Although awareness about depression is increasing, the condition is still misunderstood by some. Depression manifests differently in different people, but symptoms may include prolonged and pervasive feelings of sadness and hopelessness, a loss of interest in once-enjoyable activities, a lack of energy that makes even small tasks seem impossible and sleep issues, like insomnia or sleeping too much. Some people also deal with angry outbursts, frustration and agitation.
Explaining all of this to a person you’re still getting to know can be nerve-wracking because you never know how they might react.
Christie M. from Littleton, Colorado, experienced depression for the first time after she got married and moved to a new city. It was difficult, at first, for her to describe what she was going through to her husband; it can be even harder to open up to a person you don’t know as well. She told HuffPost she would encourage people with depression to bring it up when they feel ready. Allow this person to understand and support you.
“If it’s someone who has never seen depression before, they might need a guide because nothing about depression makes much sense on the outside,” Christie said. “And a depressed person absolutely does need help from people on the outside.”
We asked therapists to share some of their recommendations about when and how to discuss your depression with the person you’re dating.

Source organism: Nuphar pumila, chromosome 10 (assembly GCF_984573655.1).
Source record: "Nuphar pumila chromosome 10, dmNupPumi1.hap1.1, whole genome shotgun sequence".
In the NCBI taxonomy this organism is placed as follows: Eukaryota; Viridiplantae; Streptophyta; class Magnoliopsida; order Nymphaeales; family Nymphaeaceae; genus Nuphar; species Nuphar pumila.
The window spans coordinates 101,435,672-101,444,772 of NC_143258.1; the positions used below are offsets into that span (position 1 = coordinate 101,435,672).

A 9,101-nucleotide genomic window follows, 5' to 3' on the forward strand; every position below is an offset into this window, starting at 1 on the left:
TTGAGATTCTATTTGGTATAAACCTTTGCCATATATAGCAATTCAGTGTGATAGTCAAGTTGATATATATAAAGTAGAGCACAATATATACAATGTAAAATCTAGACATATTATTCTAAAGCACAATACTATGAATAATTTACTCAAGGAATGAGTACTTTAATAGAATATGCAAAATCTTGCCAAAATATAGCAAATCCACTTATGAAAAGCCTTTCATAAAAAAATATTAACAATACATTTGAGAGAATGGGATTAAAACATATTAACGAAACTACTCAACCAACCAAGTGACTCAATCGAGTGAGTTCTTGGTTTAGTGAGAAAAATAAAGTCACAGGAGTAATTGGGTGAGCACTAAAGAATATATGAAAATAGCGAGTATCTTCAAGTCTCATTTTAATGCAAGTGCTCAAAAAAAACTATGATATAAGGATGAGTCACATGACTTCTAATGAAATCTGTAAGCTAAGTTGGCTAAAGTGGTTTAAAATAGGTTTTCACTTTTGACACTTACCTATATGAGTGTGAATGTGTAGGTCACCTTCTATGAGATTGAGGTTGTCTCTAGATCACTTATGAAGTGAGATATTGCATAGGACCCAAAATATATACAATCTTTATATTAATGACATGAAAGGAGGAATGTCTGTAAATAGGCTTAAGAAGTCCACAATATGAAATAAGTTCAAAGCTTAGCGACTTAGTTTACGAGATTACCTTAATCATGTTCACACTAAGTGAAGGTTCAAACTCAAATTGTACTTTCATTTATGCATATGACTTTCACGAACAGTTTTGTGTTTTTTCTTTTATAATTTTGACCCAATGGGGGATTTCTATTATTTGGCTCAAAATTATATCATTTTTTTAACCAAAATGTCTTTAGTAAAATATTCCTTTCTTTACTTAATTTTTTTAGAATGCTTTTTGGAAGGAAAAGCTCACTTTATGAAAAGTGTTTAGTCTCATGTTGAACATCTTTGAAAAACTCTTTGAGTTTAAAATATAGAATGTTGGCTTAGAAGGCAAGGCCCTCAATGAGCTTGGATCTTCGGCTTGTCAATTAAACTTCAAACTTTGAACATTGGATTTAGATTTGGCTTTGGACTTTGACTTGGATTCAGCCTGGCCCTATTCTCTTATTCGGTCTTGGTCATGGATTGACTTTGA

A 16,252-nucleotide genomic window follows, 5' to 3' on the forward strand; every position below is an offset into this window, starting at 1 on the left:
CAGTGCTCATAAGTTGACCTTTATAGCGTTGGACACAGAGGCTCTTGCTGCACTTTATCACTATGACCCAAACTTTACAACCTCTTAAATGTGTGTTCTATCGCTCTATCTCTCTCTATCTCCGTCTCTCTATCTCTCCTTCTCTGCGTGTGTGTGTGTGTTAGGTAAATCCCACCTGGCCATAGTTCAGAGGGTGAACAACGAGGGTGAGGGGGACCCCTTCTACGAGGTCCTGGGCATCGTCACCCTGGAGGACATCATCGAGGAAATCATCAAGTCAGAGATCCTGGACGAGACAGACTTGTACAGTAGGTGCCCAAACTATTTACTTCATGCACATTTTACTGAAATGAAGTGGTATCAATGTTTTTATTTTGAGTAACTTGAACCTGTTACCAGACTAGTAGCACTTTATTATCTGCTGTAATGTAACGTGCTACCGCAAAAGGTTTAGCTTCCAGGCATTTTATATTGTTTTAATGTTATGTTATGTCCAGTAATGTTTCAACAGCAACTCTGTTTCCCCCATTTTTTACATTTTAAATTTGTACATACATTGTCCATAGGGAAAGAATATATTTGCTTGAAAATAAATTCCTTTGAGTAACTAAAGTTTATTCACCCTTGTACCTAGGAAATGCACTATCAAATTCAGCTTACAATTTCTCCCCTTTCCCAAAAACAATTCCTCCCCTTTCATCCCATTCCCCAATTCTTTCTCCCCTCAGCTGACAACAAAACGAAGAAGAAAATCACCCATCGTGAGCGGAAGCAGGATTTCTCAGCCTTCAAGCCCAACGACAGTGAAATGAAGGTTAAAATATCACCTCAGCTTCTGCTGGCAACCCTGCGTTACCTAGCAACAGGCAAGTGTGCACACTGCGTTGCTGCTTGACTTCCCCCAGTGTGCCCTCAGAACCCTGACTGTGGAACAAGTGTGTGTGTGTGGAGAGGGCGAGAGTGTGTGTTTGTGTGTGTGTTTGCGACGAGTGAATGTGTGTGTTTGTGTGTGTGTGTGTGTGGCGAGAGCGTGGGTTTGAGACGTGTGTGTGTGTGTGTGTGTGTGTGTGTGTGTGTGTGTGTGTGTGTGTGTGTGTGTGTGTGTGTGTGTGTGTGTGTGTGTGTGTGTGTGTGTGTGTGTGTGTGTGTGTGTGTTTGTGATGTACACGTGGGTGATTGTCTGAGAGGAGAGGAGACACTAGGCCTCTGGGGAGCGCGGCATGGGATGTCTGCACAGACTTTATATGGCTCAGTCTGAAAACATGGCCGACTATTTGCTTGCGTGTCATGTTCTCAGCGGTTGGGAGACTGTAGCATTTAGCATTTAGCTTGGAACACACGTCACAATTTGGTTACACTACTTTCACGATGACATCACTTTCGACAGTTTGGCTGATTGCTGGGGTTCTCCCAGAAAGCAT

Why people with depression may be hesitant to open up about it:
One in six people will deal with depression at some point in their life. That means it’s likely that you or someone you know has gone through it. And yet a lingering stigma about this rather common mental illness remains.
Zainab Delawalla, a clinical psychologist in Atlanta, said that just as you’re not to blame for a physical health condition, you’re not to blame for a mental health condition either.
“People erroneously think having depression means they lack strength of character when, in fact, it is no more your fault for having depression than having seasonal allergies,” Delawalla said. “People feel far more ashamed of having a mental illness than they do physical illnesses, and it leads them to isolate or suffer in silence.”
The good news? While misconceptions about depression still exist, the public understanding of the disorder is improving, Chicago-based therapist Anna Poss said.
“There is more information about depression available than ever before,” she said. “We have more people speaking openly and candidly about their mental health struggles. It is becoming more and more likely that people will have had some education about or exposure to mental health treatment.”
When to tell someone you’re dating: